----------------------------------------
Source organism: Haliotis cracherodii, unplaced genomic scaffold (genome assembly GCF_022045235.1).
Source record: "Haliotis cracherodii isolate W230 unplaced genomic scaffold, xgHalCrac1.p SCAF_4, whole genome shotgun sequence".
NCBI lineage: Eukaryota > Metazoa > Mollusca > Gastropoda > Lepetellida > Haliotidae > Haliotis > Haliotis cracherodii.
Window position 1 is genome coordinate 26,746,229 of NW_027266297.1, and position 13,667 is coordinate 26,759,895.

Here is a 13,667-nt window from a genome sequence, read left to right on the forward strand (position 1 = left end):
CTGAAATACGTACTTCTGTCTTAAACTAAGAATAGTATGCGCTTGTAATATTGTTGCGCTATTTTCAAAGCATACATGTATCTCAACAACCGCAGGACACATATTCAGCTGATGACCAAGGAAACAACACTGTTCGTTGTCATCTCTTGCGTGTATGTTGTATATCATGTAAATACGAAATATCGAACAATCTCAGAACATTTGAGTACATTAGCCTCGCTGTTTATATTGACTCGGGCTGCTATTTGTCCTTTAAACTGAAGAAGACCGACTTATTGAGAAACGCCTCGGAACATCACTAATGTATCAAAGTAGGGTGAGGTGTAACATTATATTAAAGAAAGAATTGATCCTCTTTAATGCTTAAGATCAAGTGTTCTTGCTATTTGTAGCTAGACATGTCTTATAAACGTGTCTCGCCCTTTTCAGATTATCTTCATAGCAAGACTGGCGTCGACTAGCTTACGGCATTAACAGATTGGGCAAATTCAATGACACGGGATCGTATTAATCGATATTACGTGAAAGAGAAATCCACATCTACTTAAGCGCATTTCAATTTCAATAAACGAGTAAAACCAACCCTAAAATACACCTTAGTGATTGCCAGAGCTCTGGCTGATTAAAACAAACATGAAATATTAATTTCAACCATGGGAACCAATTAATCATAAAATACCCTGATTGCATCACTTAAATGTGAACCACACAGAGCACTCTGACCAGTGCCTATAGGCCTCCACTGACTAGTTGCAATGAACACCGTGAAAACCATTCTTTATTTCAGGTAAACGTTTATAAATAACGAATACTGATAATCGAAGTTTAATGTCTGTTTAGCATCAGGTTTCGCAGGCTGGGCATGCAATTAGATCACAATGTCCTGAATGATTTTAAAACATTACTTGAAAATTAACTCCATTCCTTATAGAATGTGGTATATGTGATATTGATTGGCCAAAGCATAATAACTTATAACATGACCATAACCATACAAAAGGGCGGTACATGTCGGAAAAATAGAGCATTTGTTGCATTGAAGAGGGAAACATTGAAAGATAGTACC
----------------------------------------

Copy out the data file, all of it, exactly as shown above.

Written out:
Source organism: Haliotis cracherodii, unplaced genomic scaffold (genome assembly GCF_022045235.1).
Source record: "Haliotis cracherodii isolate W230 unplaced genomic scaffold, xgHalCrac1.p SCAF_4, whole genome shotgun sequence".
NCBI lineage: Eukaryota > Metazoa > Mollusca > Gastropoda > Lepetellida > Haliotidae > Haliotis > Haliotis cracherodii.
Window position 1 is genome coordinate 26,746,229 of NW_027266297.1, and position 13,667 is coordinate 26,759,895.

Here is a 13,667-nt window from a genome sequence, read left to right on the forward strand (position 1 = left end):
CTGAAATACGTACTTCTGTCTTAAACTAAGAATAGTATGCGCTTGTAATATTGTTGCGCTATTTTCAAAGCATACATGTATCTCAACAACCGCAGGACACATATTCAGCTGATGACCAAGGAAACAACACTGTTCGTTGTCATCTCTTGCGTGTATGTTGTATATCATGTAAATACGAAATATCGAACAATCTCAGAACATTTGAGTACATTAGCCTCGCTGTTTATATTGACTCGGGCTGCTATTTGTCCTTTAAACTGAAGAAGACCGACTTATTGAGAAACGCCTCGGAACATCACTAATGTATCAAAGTAGGGTGAGGTGTAACATTATATTAAAGAAAGAATTGATCCTCTTTAATGCTTAAGATCAAGTGTTCTTGCTATTTGTAGCTAGACATGTCTTATAAACGTGTCTCGCCCTTTTCAGATTATCTTCATAGCAAGACTGGCGTCGACTAGCTTACGGCATTAACAGATTGGGCAAATTCAATGACACGGGATCGTATTAATCGATATTACGTGAAAGAGAAATCCACATCTACTTAAGCGCATTTCAATTTCAATAAACGAGTAAAACCAACCCTAAAATACACCTTAGTGATTGCCAGAGCTCTGGCTGATTAAAACAAACATGAAATATTAATTTCAACCATGGGAACCAATTAATCATAAAATACCCTGATTGCATCACTTAAATGTGAACCACACAGAGCACTCTGACCAGTGCCTATAGGCCTCCACTGACTAGTTGCAATGAACACCGTGAAAACCATTCTTTATTTCAGGTAAACGTTTATAAATAACGAATACTGATAATCGAAGTTTAATGTCTGTTTAGCATCAGGTTTCGCAGGCTGGGCATGCAATTAGATCACAATGTCCTGAATGATTTTAAAACATTACTTGAAAATTAACTCCATTCCTTATAGAATGTGGTATATGTGATATTGATTGGCCAAAGCATAATAACTTATAACATGACCATAACCATACAAAAGGGCGGTACATGTCGGAAAAATAGAGCATTTGTTGCATTGAAGAGGGAAACATTGAAAGATAGTACC